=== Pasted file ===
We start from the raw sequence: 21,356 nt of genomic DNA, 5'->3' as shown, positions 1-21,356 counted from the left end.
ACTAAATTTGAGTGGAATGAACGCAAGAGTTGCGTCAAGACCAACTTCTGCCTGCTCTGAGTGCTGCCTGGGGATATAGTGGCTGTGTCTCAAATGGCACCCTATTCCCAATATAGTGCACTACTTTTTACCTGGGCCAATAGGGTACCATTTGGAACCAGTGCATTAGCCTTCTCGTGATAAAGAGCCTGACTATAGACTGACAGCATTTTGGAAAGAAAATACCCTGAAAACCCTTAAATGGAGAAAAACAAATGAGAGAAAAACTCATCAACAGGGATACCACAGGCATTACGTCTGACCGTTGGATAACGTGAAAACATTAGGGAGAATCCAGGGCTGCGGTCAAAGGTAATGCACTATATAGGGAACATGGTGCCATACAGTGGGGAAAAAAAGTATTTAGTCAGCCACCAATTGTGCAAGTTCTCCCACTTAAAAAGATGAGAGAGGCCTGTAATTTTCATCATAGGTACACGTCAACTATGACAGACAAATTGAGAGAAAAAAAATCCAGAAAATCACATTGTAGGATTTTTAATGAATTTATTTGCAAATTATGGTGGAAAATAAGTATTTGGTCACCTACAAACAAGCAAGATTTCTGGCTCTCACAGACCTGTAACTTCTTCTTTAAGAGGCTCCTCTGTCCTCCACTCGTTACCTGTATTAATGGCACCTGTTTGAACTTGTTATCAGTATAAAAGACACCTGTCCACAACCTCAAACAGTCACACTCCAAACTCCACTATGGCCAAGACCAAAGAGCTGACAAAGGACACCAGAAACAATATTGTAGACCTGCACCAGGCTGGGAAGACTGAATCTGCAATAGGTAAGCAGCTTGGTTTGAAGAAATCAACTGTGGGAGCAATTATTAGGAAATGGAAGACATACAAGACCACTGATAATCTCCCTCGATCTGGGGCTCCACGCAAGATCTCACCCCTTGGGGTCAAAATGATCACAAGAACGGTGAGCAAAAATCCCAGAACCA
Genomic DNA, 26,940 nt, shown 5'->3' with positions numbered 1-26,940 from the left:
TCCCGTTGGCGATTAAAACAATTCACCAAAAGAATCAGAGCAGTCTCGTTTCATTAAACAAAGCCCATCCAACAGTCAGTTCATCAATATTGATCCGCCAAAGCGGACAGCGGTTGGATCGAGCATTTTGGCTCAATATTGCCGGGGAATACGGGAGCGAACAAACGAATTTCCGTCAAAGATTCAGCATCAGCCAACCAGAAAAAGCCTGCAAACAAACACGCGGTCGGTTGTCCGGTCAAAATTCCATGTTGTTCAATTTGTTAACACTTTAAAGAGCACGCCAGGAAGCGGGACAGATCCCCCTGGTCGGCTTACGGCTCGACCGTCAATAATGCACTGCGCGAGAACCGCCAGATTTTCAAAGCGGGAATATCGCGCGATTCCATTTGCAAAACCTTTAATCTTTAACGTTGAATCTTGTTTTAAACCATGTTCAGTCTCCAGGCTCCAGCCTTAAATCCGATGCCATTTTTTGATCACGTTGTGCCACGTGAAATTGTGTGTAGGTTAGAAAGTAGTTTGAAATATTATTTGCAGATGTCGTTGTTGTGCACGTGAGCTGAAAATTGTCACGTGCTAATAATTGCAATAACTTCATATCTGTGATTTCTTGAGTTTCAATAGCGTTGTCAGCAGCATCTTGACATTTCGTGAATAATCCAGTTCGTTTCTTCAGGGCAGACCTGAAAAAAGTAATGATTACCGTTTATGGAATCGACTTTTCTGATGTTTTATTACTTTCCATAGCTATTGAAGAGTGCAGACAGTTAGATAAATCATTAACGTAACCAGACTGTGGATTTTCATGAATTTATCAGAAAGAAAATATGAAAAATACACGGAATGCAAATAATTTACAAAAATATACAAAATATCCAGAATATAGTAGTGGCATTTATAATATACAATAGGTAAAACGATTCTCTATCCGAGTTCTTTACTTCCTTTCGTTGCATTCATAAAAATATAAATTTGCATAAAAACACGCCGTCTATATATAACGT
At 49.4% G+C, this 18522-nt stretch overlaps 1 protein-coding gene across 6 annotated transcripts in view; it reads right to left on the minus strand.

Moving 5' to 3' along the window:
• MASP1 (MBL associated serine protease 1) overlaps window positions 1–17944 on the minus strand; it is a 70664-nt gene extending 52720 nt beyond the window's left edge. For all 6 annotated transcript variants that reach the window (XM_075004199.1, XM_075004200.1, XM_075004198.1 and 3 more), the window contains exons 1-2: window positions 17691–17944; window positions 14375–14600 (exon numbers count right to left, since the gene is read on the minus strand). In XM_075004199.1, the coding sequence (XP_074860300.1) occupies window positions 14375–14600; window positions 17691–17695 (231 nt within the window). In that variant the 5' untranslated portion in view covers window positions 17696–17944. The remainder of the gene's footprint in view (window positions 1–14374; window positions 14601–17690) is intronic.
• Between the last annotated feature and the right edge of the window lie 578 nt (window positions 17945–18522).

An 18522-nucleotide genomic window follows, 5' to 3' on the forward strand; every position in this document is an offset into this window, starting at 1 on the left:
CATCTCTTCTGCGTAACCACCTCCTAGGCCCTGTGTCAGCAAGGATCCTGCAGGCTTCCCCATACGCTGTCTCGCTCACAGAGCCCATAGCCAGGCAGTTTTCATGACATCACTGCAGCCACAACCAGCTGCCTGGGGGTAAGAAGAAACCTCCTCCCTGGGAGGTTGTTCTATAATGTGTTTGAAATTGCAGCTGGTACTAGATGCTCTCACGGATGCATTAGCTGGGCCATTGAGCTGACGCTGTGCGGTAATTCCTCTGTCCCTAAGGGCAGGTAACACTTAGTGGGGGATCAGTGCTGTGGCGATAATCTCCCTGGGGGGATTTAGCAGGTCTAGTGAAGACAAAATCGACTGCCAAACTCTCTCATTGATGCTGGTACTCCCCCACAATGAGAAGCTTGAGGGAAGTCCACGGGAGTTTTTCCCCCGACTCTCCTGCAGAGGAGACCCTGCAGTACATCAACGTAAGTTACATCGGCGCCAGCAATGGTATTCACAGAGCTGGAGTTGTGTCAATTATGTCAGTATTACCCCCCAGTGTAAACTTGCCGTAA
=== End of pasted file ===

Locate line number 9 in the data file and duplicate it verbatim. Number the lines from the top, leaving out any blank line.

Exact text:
An 18522-nucleotide genomic window follows, 5' to 3' on the forward strand; every position in this document is an offset into this window, starting at 1 on the left: